California Public Utility Commission Votes to Increase Gas Storage at SoCalGas Aliso Canyon Facility

The California Public Utilities Commission (CPUC) today approved a controversial oil and gas industry-backed proposal to increase the gas storage capacity at SoCalGas’ Aliso Canyon natural gas facility, the home of the worst natural gas blow out in U.S. history.

The Commissioners voted to increase the facility’s capacity to 60 percent allowable capacity, despite 62 public comments from public health advocates, residents and environmental activists urging the commission to shut the facility down.

In a statement, the CPUC claimed they acted to ensure sufficient natural gas supplies for gas and electric customers in the Los Angeles Basin this winter “to maintain energy reliability.”

In approving the proposal of assigned Commissioner Martha Guzman Aceves by a vote of 4-0, the CPUC set the amount of working gas storage capacity in the field to an interim level of 41 billion cubic feet (Bcf) “to ensure SoCalGas meets minimum reliability needs for the region, versus a proposal that would have set the capacity to 68.6 Bcf, the maximum amount allowed by the California Geologic Energy Management Division (CalGEM),” the CPUC explained.

“Our Decision today helps ensure energy reliability for the Los Angeles Basin this winter in a safe and reliable manner,” said Commissioner Guzman Aceves. “We continue to move forward on planning how to reduce or eliminate the use of Aliso Canyon, and to ultimately reduce our reliance entirely on such natural gas infrastructure as we transition to a clean energy economy.”

The proposal voted on is available here.

Food and Water Watch and other opponents of the increase condemned the decision to increase the storage capacity, noting that allowing the increase is “not only dangerous,” but is “needless.”

“The Public Utilities Commission voted today in favor of fossil fuel interests, not the well-being of California ratepayers,” said Food & Water Watch’s California Director Alexandra Nagy. “Allowing any increase in storage capacity at SoCalGas’ Aliso Canyon facility is not only dangerous, it is needless. SoCalGas and its shareholders are the only ones who profit from this disastrous glut of natural gas in the backyard of their ratepayers.”

“Governor Newsom has instituted setbacks to protect frontline communities from oil and gas drilling. But where is the protection for communities in the shadow of gas infrastructure like Aliso Canyon? Governor Newsom has made it clear that Aliso Canyon should be shut down. Now he must follow his mandate with action and ensure the CPUC closes this facility once and for all,” Nagy concluded.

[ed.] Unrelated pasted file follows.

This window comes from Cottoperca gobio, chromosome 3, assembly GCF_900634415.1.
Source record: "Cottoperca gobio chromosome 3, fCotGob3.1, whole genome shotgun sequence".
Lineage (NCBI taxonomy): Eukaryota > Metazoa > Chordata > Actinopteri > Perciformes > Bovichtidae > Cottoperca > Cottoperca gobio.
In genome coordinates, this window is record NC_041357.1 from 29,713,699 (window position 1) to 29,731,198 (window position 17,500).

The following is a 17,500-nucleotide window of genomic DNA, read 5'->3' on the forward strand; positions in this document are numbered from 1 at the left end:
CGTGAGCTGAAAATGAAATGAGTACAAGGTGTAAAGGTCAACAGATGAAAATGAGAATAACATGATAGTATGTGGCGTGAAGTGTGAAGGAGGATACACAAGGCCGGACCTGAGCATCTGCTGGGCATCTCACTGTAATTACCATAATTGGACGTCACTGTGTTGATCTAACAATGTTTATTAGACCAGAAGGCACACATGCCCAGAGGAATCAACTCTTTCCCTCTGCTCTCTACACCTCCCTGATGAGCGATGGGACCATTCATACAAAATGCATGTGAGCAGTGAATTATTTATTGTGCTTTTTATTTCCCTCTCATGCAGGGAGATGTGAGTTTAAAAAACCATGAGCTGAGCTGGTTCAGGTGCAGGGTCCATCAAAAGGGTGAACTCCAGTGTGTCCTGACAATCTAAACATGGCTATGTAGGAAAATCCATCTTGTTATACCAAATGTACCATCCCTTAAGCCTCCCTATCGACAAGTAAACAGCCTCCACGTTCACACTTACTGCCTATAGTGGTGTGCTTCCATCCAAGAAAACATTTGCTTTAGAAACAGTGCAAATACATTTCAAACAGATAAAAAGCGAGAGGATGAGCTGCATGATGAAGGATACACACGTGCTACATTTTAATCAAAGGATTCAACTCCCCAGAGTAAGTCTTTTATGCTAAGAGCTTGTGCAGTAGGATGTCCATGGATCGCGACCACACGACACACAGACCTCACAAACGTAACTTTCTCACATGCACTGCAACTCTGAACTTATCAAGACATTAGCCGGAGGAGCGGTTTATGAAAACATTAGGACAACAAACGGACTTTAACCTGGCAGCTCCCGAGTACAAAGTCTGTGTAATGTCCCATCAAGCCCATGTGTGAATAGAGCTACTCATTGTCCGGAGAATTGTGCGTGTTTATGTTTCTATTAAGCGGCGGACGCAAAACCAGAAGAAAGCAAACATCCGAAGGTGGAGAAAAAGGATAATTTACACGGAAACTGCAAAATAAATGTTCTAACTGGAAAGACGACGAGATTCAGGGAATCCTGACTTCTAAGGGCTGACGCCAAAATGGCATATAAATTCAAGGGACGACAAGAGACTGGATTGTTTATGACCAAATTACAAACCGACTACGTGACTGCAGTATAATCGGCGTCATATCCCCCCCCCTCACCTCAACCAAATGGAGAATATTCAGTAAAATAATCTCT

Members of environmental advocacy organizations including Food & Water Watch, Save Porter Ranch, Aliso Moms Alliance, Sunrise Movement Los Angeles, Extinction Rebellion Los Angeles, along with public health professionals and community health advocates and Impacted San Fernando Valley community members, urged the CPUC to vote against the proposal during the public comment period.

On the other hand, Indicated Shippers, a group of oil companies including California Resources Corporation, Chevron, Phillips 66 and Tesoro, were among those calling for the increase.

Aliso Canyon, located in the Santa Susana Mountains near Porter Ranch in Los Angeles, was the site of the worst gas blowout in U.S. history starting in October 2015. The blowout resulted in the displacement of thousands of residents of Porter Ranch and nearby communities and an alarming incidence of nosebleeds, headaches, nausea and cancer suffered by residents.

The facility is owned by SoCalGas, a subsidiary of Sempra Energy and a major contributor to the campaigns of California legislators, governors and other politicians, as well as to some “environmental” groups that support the energy company’s projects.

In 2019, Governor Newsom directed the CPUC to expedite the closure of Aliso Canyon. In the interim, the L.A. City Council and the L.A. Board of Supervisors have also voted in favor of shutting the facility down immediately.

Dan Bacher is an environmental journalist in Sacramento. He can be reached at: Dan Bacher